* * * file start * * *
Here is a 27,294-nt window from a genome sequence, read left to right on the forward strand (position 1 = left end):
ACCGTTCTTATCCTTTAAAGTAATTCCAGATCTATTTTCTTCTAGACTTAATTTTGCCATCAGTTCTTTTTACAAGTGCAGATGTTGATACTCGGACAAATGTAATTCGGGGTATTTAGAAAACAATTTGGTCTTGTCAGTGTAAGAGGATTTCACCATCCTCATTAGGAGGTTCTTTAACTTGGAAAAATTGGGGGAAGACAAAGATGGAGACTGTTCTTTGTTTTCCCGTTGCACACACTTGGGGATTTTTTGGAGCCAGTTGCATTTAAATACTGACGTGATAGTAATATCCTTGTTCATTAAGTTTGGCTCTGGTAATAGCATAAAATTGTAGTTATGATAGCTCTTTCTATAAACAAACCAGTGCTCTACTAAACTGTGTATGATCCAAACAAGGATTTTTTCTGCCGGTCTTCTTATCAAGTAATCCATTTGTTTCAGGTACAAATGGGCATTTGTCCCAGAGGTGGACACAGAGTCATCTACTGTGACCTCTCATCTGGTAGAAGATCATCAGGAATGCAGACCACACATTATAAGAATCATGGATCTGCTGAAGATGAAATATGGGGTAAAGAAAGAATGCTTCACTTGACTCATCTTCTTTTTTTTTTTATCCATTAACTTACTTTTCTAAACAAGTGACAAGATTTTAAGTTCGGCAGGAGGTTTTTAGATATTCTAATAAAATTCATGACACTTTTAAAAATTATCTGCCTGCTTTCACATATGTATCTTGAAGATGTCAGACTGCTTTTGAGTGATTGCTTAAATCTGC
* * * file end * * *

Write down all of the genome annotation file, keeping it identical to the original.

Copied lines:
Here is a 27,294-nt window from a genome sequence, read left to right on the forward strand (position 1 = left end):
ACCGTTCTTATCCTTTAAAGTAATTCCAGATCTATTTTCTTCTAGACTTAATTTTGCCATCAGTTCTTTTTACAAGTGCAGATGTTGATACTCGGACAAATGTAATTCGGGGTATTTAGAAAACAATTTGGTCTTGTCAGTGTAAGAGGATTTCACCATCCTCATTAGGAGGTTCTTTAACTTGGAAAAATTGGGGGAAGACAAAGATGGAGACTGTTCTTTGTTTTCCCGTTGCACACACTTGGGGATTTTTTGGAGCCAGTTGCATTTAAATACTGACGTGATAGTAATATCCTTGTTCATTAAGTTTGGCTCTGGTAATAGCATAAAATTGTAGTTATGATAGCTCTTTCTATAAACAAACCAGTGCTCTACTAAACTGTGTATGATCCAAACAAGGATTTTTTCTGCCGGTCTTCTTATCAAGTAATCCATTTGTTTCAGGTACAAATGGGCATTTGTCCCAGAGGTGGACACAGAGTCATCTACTGTGACCTCTCATCTGGTAGAAGATCATCAGGAATGCAGACCACACATTATAAGAATCATGGATCTGCTGAAGATGAAATATGGGGTAAAGAAAGAATGCTTCACTTGACTCATCTTCTTTTTTTTTTTATCCATTAACTTACTTTTCTAAACAAGTGACAAGATTTTAAGTTCGGCAGGAGGTTTTTAGATATTCTAATAAAATTCATGACACTTTTAAAAATTATCTGCCTGCTTTCACATATGTATCTTGAAGATGTCAGACTGCTTTTGAGTGATTGCTTAAATCTGC